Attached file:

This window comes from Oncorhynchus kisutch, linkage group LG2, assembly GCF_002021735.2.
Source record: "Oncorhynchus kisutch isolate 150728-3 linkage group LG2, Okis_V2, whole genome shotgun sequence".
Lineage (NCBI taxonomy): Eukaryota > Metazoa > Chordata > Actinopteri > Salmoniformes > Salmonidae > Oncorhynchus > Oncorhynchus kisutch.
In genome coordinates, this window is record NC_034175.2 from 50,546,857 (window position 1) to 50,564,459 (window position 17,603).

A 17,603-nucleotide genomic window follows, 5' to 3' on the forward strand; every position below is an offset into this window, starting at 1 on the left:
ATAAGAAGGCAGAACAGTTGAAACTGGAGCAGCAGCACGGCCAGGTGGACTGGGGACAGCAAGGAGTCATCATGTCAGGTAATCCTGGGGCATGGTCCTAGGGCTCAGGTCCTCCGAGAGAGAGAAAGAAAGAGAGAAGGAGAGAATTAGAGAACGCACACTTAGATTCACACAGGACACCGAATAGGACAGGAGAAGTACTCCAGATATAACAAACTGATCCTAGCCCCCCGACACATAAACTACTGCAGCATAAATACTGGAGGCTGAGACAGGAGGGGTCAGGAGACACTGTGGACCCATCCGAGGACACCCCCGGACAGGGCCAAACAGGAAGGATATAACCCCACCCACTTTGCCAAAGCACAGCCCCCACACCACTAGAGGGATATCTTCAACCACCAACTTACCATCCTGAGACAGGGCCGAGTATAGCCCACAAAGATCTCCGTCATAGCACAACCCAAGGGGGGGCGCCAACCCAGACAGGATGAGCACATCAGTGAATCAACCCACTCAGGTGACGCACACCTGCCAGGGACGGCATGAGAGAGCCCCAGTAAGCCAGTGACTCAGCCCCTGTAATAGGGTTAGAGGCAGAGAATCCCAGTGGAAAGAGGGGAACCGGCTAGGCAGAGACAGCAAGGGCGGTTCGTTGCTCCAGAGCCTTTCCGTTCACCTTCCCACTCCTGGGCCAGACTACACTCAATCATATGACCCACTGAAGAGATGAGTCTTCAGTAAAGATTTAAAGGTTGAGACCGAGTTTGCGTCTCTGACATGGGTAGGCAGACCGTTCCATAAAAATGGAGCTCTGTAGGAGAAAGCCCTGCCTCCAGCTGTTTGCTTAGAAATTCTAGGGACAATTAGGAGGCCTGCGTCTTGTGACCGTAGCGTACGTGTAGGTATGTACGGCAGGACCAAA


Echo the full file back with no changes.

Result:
This window comes from Oncorhynchus kisutch, linkage group LG2, assembly GCF_002021735.2.
Source record: "Oncorhynchus kisutch isolate 150728-3 linkage group LG2, Okis_V2, whole genome shotgun sequence".
Lineage (NCBI taxonomy): Eukaryota > Metazoa > Chordata > Actinopteri > Salmoniformes > Salmonidae > Oncorhynchus > Oncorhynchus kisutch.
In genome coordinates, this window is record NC_034175.2 from 50,546,857 (window position 1) to 50,564,459 (window position 17,603).

A 17,603-nucleotide genomic window follows, 5' to 3' on the forward strand; every position below is an offset into this window, starting at 1 on the left:
ATAAGAAGGCAGAACAGTTGAAACTGGAGCAGCAGCACGGCCAGGTGGACTGGGGACAGCAAGGAGTCATCATGTCAGGTAATCCTGGGGCATGGTCCTAGGGCTCAGGTCCTCCGAGAGAGAGAAAGAAAGAGAGAAGGAGAGAATTAGAGAACGCACACTTAGATTCACACAGGACACCGAATAGGACAGGAGAAGTACTCCAGATATAACAAACTGATCCTAGCCCCCCGACACATAAACTACTGCAGCATAAATACTGGAGGCTGAGACAGGAGGGGTCAGGAGACACTGTGGACCCATCCGAGGACACCCCCGGACAGGGCCAAACAGGAAGGATATAACCCCACCCACTTTGCCAAAGCACAGCCCCCACACCACTAGAGGGATATCTTCAACCACCAACTTACCATCCTGAGACAGGGCCGAGTATAGCCCACAAAGATCTCCGTCATAGCACAACCCAAGGGGGGGCGCCAACCCAGACAGGATGAGCACATCAGTGAATCAACCCACTCAGGTGACGCACACCTGCCAGGGACGGCATGAGAGAGCCCCAGTAAGCCAGTGACTCAGCCCCTGTAATAGGGTTAGAGGCAGAGAATCCCAGTGGAAAGAGGGGAACCGGCTAGGCAGAGACAGCAAGGGCGGTTCGTTGCTCCAGAGCCTTTCCGTTCACCTTCCCACTCCTGGGCCAGACTACACTCAATCATATGACCCACTGAAGAGATGAGTCTTCAGTAAAGATTTAAAGGTTGAGACCGAGTTTGCGTCTCTGACATGGGTAGGCAGACCGTTCCATAAAAATGGAGCTCTGTAGGAGAAAGCCCTGCCTCCAGCTGTTTGCTTAGAAATTCTAGGGACAATTAGGAGGCCTGCGTCTTGTGACCGTAGCGTACGTGTAGGTATGTACGGCAGGACCAAA